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CALIFORNIA ELECTIONS / ATTORNEY GENERAL : Grandfather of Slain Girl Lashes Out at Lungren : In backing Democratic challenger Tom Umberg, Joe Klaas says GOP candidates are exploiting the murder of Polly Klaas in pushing for tougher sentencing laws.


GARDEN GROVE — Atty. Gen. Dan Lungren and other Republican candidates are "dancing a jig" on the grave of Polly Klaas to push their own agenda on crime, the murdered girl's grandfather charged Tuesday at a campaign event for Democratic challenger Tom Umberg.

Joe Klaas lashed out at Lungren, Gov. Pete Wilson and GOP senatorial candidate Mike Huffington and is appearing in an Umberg television commercial that blames Lungren for contributing to 12-year-old Polly's death.

Lungren, Wilson and Huffington--who is co-chairman of Proposition 184, the so-called "three strikes" initiative--have all used Polly's death to push for stricter sentencing laws.

"They are dancing a jig on Polly's grave, and that is sleaze," said Joe Klaas, a Democrat.

Umberg joined Klaas in charging that the girl's death might have been prevented if Lungren had maintained funding for a statewide computer database designed to give officers quick access to criminal records. Umberg and Klaas contend that if the system had been operational, Polly's alleged killer, Richard Allen Davis, could have been apprehended before she died.

Steve Telliano, Lungren's campaign spokesman, said officers who talked to Davis were unaware that there had been a kidnaping and did not call the department's dispatcher to check on his criminal history. Had they done so, the dispatcher could have called up a record replete with felonies, including two kidnaping charges, Telliano said.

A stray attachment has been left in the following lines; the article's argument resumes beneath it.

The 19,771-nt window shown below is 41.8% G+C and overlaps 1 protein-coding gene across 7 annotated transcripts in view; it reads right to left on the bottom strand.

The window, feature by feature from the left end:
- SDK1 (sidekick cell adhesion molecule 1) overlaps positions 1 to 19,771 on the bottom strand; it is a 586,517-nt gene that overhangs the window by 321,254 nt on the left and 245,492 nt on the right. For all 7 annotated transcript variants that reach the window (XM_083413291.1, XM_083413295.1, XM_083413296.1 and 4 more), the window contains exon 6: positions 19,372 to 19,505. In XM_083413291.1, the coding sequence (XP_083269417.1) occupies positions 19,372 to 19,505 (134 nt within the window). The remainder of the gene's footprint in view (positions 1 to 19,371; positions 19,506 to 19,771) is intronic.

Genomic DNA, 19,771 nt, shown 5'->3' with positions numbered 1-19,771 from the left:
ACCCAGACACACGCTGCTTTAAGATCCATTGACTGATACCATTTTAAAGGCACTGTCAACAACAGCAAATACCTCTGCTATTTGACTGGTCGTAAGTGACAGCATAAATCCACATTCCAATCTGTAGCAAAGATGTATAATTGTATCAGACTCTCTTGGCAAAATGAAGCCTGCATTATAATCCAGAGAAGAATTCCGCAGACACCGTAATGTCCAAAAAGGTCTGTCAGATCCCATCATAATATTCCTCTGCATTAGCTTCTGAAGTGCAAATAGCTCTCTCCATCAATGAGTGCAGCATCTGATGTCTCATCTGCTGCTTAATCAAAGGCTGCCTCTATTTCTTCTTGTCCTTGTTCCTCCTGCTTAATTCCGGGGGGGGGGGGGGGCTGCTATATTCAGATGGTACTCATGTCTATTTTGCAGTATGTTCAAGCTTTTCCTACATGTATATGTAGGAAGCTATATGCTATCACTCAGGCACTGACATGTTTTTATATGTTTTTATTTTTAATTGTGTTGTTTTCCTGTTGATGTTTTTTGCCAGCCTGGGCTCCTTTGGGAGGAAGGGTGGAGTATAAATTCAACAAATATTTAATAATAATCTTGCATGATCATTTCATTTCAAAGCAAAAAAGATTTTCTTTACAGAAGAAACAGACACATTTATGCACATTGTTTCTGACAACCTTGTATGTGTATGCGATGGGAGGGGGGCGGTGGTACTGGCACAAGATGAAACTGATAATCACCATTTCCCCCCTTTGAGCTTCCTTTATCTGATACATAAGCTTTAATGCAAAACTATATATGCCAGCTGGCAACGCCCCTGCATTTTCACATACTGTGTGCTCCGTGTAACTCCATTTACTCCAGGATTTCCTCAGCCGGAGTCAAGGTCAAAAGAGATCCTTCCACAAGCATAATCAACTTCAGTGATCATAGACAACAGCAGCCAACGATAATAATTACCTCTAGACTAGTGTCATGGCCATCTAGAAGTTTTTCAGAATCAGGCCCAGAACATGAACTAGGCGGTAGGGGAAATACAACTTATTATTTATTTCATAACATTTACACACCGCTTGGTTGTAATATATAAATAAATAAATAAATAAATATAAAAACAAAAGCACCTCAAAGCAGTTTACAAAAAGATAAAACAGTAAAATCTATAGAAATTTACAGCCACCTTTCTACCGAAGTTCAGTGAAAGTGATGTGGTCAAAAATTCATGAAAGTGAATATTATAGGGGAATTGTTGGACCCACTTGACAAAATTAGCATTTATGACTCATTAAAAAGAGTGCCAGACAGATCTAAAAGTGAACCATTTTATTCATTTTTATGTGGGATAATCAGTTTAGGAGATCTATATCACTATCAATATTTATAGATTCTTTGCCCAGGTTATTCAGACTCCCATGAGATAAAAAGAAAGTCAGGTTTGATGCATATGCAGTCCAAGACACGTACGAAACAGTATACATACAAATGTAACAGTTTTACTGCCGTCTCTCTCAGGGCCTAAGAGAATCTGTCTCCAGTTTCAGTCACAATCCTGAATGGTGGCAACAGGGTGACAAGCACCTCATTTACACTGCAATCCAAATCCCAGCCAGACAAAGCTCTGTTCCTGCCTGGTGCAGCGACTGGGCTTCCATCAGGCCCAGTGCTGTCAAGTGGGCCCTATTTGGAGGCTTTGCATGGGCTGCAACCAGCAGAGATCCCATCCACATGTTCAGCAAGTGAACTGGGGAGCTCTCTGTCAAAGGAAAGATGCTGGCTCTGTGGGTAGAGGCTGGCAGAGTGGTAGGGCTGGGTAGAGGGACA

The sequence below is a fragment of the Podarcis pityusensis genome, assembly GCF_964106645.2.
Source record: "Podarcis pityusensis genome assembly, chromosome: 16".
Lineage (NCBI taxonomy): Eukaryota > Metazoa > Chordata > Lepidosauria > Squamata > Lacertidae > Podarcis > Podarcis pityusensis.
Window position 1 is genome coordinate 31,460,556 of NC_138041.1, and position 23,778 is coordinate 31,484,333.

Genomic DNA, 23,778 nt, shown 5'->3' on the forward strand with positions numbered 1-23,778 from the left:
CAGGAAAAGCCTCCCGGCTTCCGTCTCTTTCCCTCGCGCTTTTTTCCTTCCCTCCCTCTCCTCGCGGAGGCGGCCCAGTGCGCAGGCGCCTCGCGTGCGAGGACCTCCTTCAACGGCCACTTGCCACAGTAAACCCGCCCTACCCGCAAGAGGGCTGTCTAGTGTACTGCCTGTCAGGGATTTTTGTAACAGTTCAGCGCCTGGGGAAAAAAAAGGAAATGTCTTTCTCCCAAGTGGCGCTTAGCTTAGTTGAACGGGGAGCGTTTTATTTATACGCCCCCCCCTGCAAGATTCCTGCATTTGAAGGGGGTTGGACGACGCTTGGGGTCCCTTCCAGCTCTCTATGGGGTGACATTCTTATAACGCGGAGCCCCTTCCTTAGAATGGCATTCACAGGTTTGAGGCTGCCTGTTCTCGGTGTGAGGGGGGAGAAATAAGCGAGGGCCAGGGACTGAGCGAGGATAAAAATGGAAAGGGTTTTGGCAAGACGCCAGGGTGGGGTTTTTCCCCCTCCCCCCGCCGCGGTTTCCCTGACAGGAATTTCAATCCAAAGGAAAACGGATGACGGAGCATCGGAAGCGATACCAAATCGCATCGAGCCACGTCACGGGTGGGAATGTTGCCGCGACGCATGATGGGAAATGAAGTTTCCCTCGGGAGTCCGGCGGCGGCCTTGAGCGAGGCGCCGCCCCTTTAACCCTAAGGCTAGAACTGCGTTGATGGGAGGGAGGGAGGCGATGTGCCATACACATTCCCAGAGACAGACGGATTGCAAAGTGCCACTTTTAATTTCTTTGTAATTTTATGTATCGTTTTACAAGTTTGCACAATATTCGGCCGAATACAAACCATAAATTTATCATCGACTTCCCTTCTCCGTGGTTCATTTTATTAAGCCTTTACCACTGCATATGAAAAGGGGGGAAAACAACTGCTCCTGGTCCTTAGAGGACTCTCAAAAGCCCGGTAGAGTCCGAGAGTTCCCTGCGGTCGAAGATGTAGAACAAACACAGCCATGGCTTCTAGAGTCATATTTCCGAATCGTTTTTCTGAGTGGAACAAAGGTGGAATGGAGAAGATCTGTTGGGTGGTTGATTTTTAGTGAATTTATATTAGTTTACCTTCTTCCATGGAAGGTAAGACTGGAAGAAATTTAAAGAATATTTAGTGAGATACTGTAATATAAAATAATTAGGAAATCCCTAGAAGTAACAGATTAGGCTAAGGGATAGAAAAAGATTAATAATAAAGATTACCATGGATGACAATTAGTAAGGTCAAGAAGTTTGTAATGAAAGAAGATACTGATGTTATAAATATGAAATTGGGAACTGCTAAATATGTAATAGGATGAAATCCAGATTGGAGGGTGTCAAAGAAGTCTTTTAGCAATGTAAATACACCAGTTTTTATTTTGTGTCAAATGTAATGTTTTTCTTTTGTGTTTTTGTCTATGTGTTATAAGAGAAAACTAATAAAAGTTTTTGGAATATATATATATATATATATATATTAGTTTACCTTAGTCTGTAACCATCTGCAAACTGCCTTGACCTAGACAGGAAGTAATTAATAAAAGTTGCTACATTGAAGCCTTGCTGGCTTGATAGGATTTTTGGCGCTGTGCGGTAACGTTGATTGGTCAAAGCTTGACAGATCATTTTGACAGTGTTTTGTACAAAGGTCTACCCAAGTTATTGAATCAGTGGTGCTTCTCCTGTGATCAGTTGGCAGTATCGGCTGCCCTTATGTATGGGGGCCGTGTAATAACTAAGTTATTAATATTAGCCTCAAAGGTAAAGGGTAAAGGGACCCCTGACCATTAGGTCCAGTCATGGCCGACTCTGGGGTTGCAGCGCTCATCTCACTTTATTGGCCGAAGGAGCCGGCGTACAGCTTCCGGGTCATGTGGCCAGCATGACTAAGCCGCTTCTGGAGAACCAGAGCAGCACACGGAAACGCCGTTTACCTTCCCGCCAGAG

"The Sonoma County sheriff has said repeatedly that the officers did not check the system because they didn't know there had been a kidnaping," Telliano said. "Had they known, had they radioed in, then they would have known about the kidnaping and maybe it would have been different. But it's a huge stretch that Umberg is making."

Telliano said the commercial may well backfire on Umberg.

"This ad may prove to be a grenade that Tom Umberg pulled the pin on but forgot to let go of," he said. "It may end up doing in his own campaign. People are absolutely outraged by this sleaze-ball ad."

Umberg, an assemblyman from Orange County and a former federal prosecutor, charged that the database--part of the Violent Crime Information Center--could have been maintained with $120,000 in funding and that the officers could have checked on Davis by computer from their vehicle.

Lungren says funding was pending at the time of the crime.

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